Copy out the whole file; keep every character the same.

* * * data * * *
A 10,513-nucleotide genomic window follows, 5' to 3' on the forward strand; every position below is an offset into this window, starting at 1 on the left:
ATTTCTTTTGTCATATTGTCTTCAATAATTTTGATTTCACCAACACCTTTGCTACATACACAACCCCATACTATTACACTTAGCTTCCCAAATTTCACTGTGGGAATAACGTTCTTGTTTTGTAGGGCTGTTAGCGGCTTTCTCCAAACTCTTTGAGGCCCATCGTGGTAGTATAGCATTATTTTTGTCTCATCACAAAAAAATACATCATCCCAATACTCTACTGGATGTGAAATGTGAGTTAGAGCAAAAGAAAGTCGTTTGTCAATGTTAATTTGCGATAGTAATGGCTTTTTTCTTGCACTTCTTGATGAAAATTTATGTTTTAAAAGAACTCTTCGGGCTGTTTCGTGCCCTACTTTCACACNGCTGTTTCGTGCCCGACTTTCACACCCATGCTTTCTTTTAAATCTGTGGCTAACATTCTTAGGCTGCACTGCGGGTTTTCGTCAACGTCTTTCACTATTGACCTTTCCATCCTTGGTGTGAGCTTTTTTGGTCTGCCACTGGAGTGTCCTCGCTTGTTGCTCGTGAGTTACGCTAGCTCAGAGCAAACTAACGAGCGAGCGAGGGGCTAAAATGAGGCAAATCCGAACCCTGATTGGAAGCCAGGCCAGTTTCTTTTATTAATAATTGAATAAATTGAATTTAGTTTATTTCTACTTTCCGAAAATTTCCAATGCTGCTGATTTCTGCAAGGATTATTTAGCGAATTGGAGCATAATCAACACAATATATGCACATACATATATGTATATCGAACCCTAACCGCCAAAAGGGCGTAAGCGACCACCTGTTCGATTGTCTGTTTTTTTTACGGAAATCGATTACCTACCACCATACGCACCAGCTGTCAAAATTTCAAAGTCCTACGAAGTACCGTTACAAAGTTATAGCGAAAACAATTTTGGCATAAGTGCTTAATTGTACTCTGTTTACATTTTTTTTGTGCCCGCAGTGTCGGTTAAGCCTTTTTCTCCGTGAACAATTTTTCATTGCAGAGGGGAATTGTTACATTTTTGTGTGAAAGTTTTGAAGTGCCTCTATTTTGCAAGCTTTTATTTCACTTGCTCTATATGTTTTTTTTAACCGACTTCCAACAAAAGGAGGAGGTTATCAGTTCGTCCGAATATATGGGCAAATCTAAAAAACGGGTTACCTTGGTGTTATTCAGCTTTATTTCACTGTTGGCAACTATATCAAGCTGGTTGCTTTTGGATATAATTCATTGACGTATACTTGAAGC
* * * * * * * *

A 10,513-nucleotide genomic window follows, 5' to 3' on the forward strand; every position below is an offset into this window, starting at 1 on the left:
ATTTCTTTTGTCATATTGTCTTCAATAATTTTGATTTCACCAACACCTTTGCTACATACACAACCCCATACTATTACACTTAGCTTCCCAAATTTCACTGTGGGAATAACGTTCTTGTTTTGTAGGGCTGTTAGCGGCTTTCTCCAAACTCTTTGAGGCCCATCGTGGTAGTATAGCATTATTTTTGTCTCATCACAAAAAAATACATCATCCCAATACTCTACTGGATGTGAAATGTGAGTTAGAGCAAAAGAAAGTCGTTTGTCAATGTTAATTTGCGATAGTAATGGCTTTTTTCTTGCACTTCTTGATGAAAATTTATGTTTTAAAAGAACTCTTCGGGCTGTTTCGTGCCCTACTTTCACACNGCTGTTTCGTGCCCGACTTTCACACCCATGCTTTCTTTTAAATCTGTGGCTAACATTCTTAGGCTGCACTGCGGGTTTTCGTCAACGTCTTTCACTATTGACCTTTCCATCCTTGGTGTGAGCTTTTTTGGTCTGCCACTGGAGTGTCCTCGCTTGTTGCTCGTGAGTTACGCTAGCTCAGAGCAAACTAACGAGCGAGCGAGGGGCTAAAATGAGGCAAATCCGAACCCTGATTGGAAGCCAGGCCAGTTTCTTTTATTAATAATTGAATAAATTGAATTTAGTTTATTTCTACTTTCCGAAAATTTCCAATGCTGCTGATTTCTGCAAGGATTATTTAGCGAATTGGAGCATAATCAACACAATATATGCACATACATATATGTATATCGAACCCTAACCGCCAAAAGGGCGTAAGCGACCACCTGTTCGATTGTCTGTTTTTTTTACGGAAATCGATTACCTACCACCATACGCACCAGCTGTCAAAATTTCAAAGTCCTACGAAGTACCGTTACAAAGTTATAGCGAAAACAATTTTGGCATAAGTGCTTAATTGTACTCTGTTTACATTTTTTTTGTGCCCGCAGTGTCGGTTAAGCCTTTTTCTCCGTGAACAATTTTTCATTGCAGAGGGGAATTGTTACATTTTTGTGTGAAAGTTTTGAAGTGCCTCTATTTTGCAAGCTTTTATTTCACTTGCTCTATATGTTTTTTTTAACCGACTTCCAACAAAAGGAGGAGGTTATCAGTTCGTCCGAATATATGGGCAAATCTAAAAAACGGGTTACCTTGGTGTTATTCAGCTTTATTTCACTGTTGGCAACTATATCAAGCTGGTTGCTTTTGGATATAATTCATTGACGTATACTTGAAGC